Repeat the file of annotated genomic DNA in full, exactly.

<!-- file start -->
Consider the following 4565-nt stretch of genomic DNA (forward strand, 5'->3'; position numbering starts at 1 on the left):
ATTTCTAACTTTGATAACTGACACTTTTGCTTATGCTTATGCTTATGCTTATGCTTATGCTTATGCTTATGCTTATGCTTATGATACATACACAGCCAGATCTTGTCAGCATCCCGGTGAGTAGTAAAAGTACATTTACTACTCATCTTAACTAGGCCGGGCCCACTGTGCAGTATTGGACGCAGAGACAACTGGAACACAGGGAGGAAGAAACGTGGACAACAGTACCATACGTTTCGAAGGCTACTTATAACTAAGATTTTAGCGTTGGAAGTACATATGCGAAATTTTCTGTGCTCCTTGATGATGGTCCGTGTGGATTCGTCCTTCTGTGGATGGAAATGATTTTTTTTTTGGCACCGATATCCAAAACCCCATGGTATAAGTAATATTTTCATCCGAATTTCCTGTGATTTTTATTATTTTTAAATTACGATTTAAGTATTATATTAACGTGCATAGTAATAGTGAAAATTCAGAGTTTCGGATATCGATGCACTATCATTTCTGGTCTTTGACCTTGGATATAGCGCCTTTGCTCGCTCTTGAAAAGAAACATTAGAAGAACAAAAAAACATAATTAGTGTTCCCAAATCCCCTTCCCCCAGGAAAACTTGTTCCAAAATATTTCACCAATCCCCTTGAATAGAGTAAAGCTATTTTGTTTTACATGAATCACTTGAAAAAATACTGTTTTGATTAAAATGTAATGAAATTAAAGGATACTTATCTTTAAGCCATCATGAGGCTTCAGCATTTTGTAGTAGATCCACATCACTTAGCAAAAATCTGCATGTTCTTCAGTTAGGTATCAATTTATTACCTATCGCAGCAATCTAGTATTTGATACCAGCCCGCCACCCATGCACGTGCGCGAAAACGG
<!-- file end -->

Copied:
Consider the following 4565-nt stretch of genomic DNA (forward strand, 5'->3'; position numbering starts at 1 on the left):
ATTTCTAACTTTGATAACTGACACTTTTGCTTATGCTTATGCTTATGCTTATGCTTATGCTTATGCTTATGCTTATGCTTATGATACATACACAGCCAGATCTTGTCAGCATCCCGGTGAGTAGTAAAAGTACATTTACTACTCATCTTAACTAGGCCGGGCCCACTGTGCAGTATTGGACGCAGAGACAACTGGAACACAGGGAGGAAGAAACGTGGACAACAGTACCATACGTTTCGAAGGCTACTTATAACTAAGATTTTAGCGTTGGAAGTACATATGCGAAATTTTCTGTGCTCCTTGATGATGGTCCGTGTGGATTCGTCCTTCTGTGGATGGAAATGATTTTTTTTTTGGCACCGATATCCAAAACCCCATGGTATAAGTAATATTTTCATCCGAATTTCCTGTGATTTTTATTATTTTTAAATTACGATTTAAGTATTATATTAACGTGCATAGTAATAGTGAAAATTCAGAGTTTCGGATATCGATGCACTATCATTTCTGGTCTTTGACCTTGGATATAGCGCCTTTGCTCGCTCTTGAAAAGAAACATTAGAAGAACAAAAAAACATAATTAGTGTTCCCAAATCCCCTTCCCCCAGGAAAACTTGTTCCAAAATATTTCACCAATCCCCTTGAATAGAGTAAAGCTATTTTGTTTTACATGAATCACTTGAAAAAATACTGTTTTGATTAAAATGTAATGAAATTAAAGGATACTTATCTTTAAGCCATCATGAGGCTTCAGCATTTTGTAGTAGATCCACATCACTTAGCAAAAATCTGCATGTTCTTCAGTTAGGTATCAATTTATTACCTATCGCAGCAATCTAGTATTTGATACCAGCCCGCCACCCATGCACGTGCGCGAAAACGG